I am looking for an intuitive explanation for expectiles.

Here is a link to a paper about expectiles:

Bellini and Di Bernardino: Risk Management with Expectiles, European Journal of Finance, May 2015

Definition of expectiles by paper above enter image description here

Since ES lacks elicitability it seems that some researchers are moving on to expectiles.

Can anybody give an intuitve explanation for expectiles and what they represent.

This isn't 100% true but maybe one could argue that $ES_{97.5}$ is the equivalent to $VaR_{99}$. What would be the equivalent expectile?

  • $\begingroup$ Notice that $(X-x)_-=(x-X)_+$. So the expectile can be interpreted as the strike of a put and call option such that their prices are in proportion $q/(1-q)$ to one another, by condition (2). If the expectation is taken w.r.t. risk-neutral pricing measure of course. $\endgroup$ – Raskolnikov Jan 25 '18 at 14:03
  • $\begingroup$ I don't think this has much to do with risk neutral pricing. But I am not sure. As far as I understand q stands for quantile not the risk neutral probability. $\endgroup$ – PalimPalim Jan 25 '18 at 14:06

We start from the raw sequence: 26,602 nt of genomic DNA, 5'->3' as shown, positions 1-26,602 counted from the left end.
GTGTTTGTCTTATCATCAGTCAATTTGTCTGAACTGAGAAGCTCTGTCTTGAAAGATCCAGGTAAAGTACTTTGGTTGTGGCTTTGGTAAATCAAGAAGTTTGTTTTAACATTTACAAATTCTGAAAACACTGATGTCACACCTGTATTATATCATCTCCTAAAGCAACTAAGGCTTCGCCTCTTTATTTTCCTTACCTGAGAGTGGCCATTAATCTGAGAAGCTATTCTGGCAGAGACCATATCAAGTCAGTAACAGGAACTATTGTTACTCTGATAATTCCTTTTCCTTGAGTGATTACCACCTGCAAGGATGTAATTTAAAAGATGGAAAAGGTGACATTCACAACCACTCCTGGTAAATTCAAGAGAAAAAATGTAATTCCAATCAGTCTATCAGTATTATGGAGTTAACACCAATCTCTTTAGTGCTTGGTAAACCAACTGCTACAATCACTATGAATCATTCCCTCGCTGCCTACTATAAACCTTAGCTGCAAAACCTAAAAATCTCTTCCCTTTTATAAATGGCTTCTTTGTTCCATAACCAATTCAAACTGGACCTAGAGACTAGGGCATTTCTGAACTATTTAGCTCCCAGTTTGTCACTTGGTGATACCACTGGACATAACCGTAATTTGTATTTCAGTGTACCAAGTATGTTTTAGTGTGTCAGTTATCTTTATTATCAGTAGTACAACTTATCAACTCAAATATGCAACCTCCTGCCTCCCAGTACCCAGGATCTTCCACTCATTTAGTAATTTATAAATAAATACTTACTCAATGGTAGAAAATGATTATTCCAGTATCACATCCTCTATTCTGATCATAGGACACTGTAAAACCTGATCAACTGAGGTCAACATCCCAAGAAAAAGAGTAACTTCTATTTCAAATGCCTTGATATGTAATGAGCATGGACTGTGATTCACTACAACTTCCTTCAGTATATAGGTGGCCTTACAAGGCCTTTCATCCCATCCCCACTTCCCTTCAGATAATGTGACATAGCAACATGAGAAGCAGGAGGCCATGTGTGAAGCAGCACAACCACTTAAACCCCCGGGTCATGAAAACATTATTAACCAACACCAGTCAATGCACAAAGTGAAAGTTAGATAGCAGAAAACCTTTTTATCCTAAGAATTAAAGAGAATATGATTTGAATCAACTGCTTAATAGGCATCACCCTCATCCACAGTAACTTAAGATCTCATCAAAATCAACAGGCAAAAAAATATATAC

• $\begingroup$ I never said it did. I just gave a possible interpretation within the context of $\mathbb{E}$ being taken w.r.t. risk-neutral pricing measure. P.S. what definition of ES do you use? $\endgroup$ – Raskolnikov Jan 25 '18 at 14:08
  • $\begingroup$ True, thank you. $\endgroup$ – PalimPalim Jan 25 '18 at 14:11
  • $\begingroup$ This is my definition of ES mean above corresponding VaR $ES_\alpha = \frac{1}{1-\alpha} \int_\alpha^1 VaR_u(L)du$ the empirical version is mean of all observations above VaR $\endgroup$ – PalimPalim Jan 25 '18 at 14:20

No reply has been given so I wanted to at least give a visualisation of the expectiles.

enter image description here

Suppose the curvy dashed line in my picture represents a cumulative distribution function of some random variable X. Then blue part corresponds exactly to $\mathbb{E}[(X-x)_+]$, while the orange surface corresponds to $\mathbb{E}[(X-x)_-]$. In the picture $x=1$. Now if the proportion of the blue and orange surface is equal to $(1-q)/q$, then we can say that $x$ is the $q$-expectile for this distribution.

How does this connect to the expected shortfall? Well, the ES as you defined it is exactly the blue surface divided by $1-\alpha$ for the value of $\alpha$ such that $\text{VaR}_{\alpha}[X]=x$, i.e.

$$\mathbb{E}[(X-x)_+]=(1-\alpha)\text{ES}_{\alpha}[X] \; .$$

| improve this answer | |
  • $\begingroup$ Thanks. That is the intuition I was looking for. The concept seems similar to Omega, a measure of return. $\endgroup$ – PalimPalim Feb 7 '18 at 11:18
  • 1
    $\begingroup$ Indeed, Omega is the ratio of the blue and orange surfaces. So, setting the ratio to a fixed number determines a value $x$ and that's your expectile. So, expectile is the inverse function of Omega. $\endgroup$ – Raskolnikov Feb 7 '18 at 11:58

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